Peek and Poke

I’m new to Xojo but I would like to use it to control my brother’s model railway layout. This requires me to talk to some hardware so I need to access ports and memory addresses. In the old Basic there were commands such as Peek and Poke. Has anyone any idea how to simulate these commands in Xojo?

There are no Peek and Poke equivalents which could be used to access hardware - the approach you take rather depends on how you want to control the railway…

If it is not DCC control, but you want to use ADCs, relays etc
If it is DCC but you want to do all the hard work yourself…
then you probably would be best using an intelligent control board, such as an Arduino to control the hardware
( Google Arduino DCC for some hints ) and you could interface your XOJO app to that device via Serial coms for the UI /control side.

If it is DCC and you want to use a commercial controller, the simplest / cheapest one I know is the SPROG…
SPROG DCC controller
which also conects to the host computer via Serial ( the USB version simply has a USB to Serial converter built in )

Many other commercial controllers connect via Serial ( or USB->Serial )

I did some tests, a year or so ago, connecting to a SPROG, from XOJO and it works just fine - and I have built and run the program on all 3 platforms.

maybe you can do something by sending USB commands to a little USB device which connects to the controls?

Peek & Poke? Reminds me back in those Commodore 64 times :wink:
I would suggest a Raspberry Pi for those tasks, accessing it via Web SOAP/TCP Sockets by Xojo.

I recall those BASIC commands, but I make a Google quest and do not found an occurence in page 1. I do not go to any other page.

Back to the original question:

where do you want to Peek and Poke ?

In old BASIC, it where in Memory. If I want to guess, I would say you want to do that in a “storage can” in memory. If so, how do you load / deals with that ?

Other part of the answer is:

Create a MemoryBlock with the needed size, and Peek / Poke in that MemoryBlock.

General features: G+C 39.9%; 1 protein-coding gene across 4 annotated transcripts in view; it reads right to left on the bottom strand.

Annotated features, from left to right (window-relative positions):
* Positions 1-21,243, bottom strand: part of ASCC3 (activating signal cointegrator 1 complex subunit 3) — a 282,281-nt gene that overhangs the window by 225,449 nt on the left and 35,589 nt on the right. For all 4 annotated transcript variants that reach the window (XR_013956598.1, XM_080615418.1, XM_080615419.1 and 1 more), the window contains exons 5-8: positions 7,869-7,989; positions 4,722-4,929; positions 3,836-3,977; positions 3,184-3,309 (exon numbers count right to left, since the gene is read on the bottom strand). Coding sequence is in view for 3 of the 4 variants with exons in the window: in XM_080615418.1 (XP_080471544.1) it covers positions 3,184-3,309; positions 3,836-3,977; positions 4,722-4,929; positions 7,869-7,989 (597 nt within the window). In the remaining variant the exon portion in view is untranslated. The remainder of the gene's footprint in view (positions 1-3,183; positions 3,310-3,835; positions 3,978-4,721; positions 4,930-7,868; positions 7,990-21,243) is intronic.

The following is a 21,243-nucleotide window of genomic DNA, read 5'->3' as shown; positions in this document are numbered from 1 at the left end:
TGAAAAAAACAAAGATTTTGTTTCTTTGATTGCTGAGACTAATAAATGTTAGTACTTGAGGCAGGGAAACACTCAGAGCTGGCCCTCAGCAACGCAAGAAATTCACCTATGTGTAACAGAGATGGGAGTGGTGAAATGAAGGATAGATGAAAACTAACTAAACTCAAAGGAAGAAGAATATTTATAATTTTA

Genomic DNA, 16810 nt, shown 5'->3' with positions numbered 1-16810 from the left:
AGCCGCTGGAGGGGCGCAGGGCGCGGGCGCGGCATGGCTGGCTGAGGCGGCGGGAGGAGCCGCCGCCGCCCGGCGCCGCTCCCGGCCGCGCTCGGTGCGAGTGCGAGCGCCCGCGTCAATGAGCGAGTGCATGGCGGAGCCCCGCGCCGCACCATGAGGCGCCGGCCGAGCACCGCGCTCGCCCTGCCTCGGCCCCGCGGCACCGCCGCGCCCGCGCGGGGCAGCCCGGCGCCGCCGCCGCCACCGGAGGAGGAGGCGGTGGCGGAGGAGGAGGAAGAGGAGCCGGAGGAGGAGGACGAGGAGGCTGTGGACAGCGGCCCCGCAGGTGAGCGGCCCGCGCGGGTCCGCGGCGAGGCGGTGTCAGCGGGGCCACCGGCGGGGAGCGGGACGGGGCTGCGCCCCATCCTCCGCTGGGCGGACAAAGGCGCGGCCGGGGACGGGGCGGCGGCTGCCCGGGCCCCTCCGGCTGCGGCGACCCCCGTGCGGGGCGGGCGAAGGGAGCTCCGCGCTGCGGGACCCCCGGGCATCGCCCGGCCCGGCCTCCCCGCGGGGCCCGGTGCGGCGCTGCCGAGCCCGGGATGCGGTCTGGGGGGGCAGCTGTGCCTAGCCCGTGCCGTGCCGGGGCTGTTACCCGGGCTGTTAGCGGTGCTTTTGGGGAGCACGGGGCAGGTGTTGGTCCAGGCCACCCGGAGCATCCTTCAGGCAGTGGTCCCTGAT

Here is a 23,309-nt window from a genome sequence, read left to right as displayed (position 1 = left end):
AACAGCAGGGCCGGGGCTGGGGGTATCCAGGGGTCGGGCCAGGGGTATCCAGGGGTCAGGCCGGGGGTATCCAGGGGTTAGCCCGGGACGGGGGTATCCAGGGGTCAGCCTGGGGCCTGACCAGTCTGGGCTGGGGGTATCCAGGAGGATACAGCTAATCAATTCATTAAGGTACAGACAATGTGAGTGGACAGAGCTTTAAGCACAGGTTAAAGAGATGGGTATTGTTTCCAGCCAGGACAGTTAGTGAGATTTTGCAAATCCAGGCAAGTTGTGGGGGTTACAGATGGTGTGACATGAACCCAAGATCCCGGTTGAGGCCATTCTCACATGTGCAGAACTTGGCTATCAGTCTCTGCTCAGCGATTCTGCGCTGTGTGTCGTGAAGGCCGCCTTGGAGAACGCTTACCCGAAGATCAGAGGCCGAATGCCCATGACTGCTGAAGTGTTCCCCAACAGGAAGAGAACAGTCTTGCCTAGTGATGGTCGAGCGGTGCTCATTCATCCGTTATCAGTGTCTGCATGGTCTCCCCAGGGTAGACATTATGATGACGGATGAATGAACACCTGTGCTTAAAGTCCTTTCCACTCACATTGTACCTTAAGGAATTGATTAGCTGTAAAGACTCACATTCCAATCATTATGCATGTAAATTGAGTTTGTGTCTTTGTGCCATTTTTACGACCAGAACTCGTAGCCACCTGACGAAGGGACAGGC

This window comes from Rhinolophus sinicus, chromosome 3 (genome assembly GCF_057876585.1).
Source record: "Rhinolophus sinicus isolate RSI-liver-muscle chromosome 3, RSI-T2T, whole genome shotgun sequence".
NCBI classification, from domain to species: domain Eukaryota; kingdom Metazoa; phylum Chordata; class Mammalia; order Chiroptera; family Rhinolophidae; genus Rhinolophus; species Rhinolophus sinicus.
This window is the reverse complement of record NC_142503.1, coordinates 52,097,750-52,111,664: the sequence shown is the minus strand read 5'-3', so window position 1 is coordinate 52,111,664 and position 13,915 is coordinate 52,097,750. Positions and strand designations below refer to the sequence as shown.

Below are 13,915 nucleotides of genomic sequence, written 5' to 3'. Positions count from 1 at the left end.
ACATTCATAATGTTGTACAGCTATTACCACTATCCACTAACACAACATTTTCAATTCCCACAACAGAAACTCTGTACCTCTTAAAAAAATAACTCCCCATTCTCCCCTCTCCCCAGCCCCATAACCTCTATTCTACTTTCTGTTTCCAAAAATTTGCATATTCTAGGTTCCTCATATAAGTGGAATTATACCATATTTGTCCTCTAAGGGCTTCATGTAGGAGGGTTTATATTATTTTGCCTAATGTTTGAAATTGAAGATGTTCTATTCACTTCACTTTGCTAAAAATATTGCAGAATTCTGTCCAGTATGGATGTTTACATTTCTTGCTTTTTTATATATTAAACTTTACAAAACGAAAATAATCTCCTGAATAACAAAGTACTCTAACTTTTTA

Address of MemoryBlock in docs: MemoryBlock .

BTW: if my memory is correct, Peek and Poke was also used to trigger some logical commands in ROM (or elsewhere). This is so many years that I start to forgot everything from these times (70s / 80s).

WikipediA have an article about AppleSoft BASIC .

I tried to understand the question before trying to give an answer.

The Apple IIc came with an example program called Poker that was no game : one could change the value of any place in memory and then retrieve it through Peek.

The Sinclair Z-8x series made heavy use of pokes to garner REM comments with machine language programs later run at the speed of light, with often unpredictable crashes or strange results.

I can just imagine the hands in the air from antivirus programs if one was to use such techniques today :wink:

Wow. Did I set my TARDIS to the correct time/era when I landed this morning? :slight_smile:

This brings back memories. I bet most young programmers today have no idea of what peek and poke even did. But then again, with today’s far more highly developed language there’s no need to access specific memory locations at such a low level. I remember one of the most common uses for peek and poke was to affect graphics on the screen. Change a bit in memory and you would change a pixel on the screen, etc. Now today we have graphic controls like Canvases and Image wells that do all the hard work for you.

If you need to access the hardware - it’s being done by some sort of interface - right? Likely RS-232 or some I/O card. The I/O card should have an API for using it, RS-232 is simple to use, etc.

No need to access hardware locations in memory on the computer…

I do not recall that one. Maybe in the first Apple //c ?

Could be. I had both, so I may have forgotten.

I remember that Transylvania adventure program, too, and the example menu with “Gloubi-Boulga à la Michel” :wink:

Thanks everyone for your feedback. I’m going to investigate another route.

At best memory block & ptr but trying to write outside your process address space is likely to just the the app killed by the OS

What OS are you planning to do this from? If Windows, you can use some API Declares for this… this example was written in VB, but should be easy to port to Xojo: